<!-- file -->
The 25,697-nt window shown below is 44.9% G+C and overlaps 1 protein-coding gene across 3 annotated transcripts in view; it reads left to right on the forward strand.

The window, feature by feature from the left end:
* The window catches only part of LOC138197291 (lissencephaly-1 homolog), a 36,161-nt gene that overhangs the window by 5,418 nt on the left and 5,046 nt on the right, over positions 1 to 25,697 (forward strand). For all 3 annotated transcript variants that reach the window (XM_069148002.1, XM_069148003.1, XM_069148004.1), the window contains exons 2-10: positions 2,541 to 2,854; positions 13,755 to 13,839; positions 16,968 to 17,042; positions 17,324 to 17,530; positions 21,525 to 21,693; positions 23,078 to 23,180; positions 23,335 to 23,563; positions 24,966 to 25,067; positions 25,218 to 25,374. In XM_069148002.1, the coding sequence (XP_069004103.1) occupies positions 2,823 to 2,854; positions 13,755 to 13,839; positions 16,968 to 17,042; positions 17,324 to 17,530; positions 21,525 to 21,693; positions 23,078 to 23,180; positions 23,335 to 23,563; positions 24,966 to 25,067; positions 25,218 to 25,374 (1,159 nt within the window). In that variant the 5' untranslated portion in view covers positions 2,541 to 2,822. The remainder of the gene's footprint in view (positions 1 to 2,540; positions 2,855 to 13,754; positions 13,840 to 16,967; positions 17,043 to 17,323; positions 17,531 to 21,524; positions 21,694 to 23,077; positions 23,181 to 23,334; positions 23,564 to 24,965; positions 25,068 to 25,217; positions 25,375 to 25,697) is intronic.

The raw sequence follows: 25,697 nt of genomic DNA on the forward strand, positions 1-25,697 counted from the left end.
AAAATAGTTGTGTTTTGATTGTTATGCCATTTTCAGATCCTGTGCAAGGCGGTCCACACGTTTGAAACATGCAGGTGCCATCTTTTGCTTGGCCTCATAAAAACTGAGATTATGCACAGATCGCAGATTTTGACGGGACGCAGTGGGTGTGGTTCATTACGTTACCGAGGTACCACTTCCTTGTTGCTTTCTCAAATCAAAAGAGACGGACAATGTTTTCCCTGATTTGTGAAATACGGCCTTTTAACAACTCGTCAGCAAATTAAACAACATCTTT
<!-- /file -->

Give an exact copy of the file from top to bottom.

The 25,697-nt window shown below is 44.9% G+C and overlaps 1 protein-coding gene across 3 annotated transcripts in view; it reads left to right on the forward strand.

The window, feature by feature from the left end:
* The window catches only part of LOC138197291 (lissencephaly-1 homolog), a 36,161-nt gene that overhangs the window by 5,418 nt on the left and 5,046 nt on the right, over positions 1 to 25,697 (forward strand). For all 3 annotated transcript variants that reach the window (XM_069148002.1, XM_069148003.1, XM_069148004.1), the window contains exons 2-10: positions 2,541 to 2,854; positions 13,755 to 13,839; positions 16,968 to 17,042; positions 17,324 to 17,530; positions 21,525 to 21,693; positions 23,078 to 23,180; positions 23,335 to 23,563; positions 24,966 to 25,067; positions 25,218 to 25,374. In XM_069148002.1, the coding sequence (XP_069004103.1) occupies positions 2,823 to 2,854; positions 13,755 to 13,839; positions 16,968 to 17,042; positions 17,324 to 17,530; positions 21,525 to 21,693; positions 23,078 to 23,180; positions 23,335 to 23,563; positions 24,966 to 25,067; positions 25,218 to 25,374 (1,159 nt within the window). In that variant the 5' untranslated portion in view covers positions 2,541 to 2,822. The remainder of the gene's footprint in view (positions 1 to 2,540; positions 2,855 to 13,754; positions 13,840 to 16,967; positions 17,043 to 17,323; positions 17,531 to 21,524; positions 21,694 to 23,077; positions 23,181 to 23,334; positions 23,564 to 24,965; positions 25,068 to 25,217; positions 25,375 to 25,697) is intronic.

The raw sequence follows: 25,697 nt of genomic DNA on the forward strand, positions 1-25,697 counted from the left end.
AAAATAGTTGTGTTTTGATTGTTATGCCATTTTCAGATCCTGTGCAAGGCGGTCCACACGTTTGAAACATGCAGGTGCCATCTTTTGCTTGGCCTCATAAAAACTGAGATTATGCACAGATCGCAGATTTTGACGGGACGCAGTGGGTGTGGTTCATTACGTTACCGAGGTACCACTTCCTTGTTGCTTTCTCAAATCAAAAGAGACGGACAATGTTTTCCCTGATTTGTGAAATACGGCCTTTTAACAACTCGTCAGCAAATTAAACAACATCTTT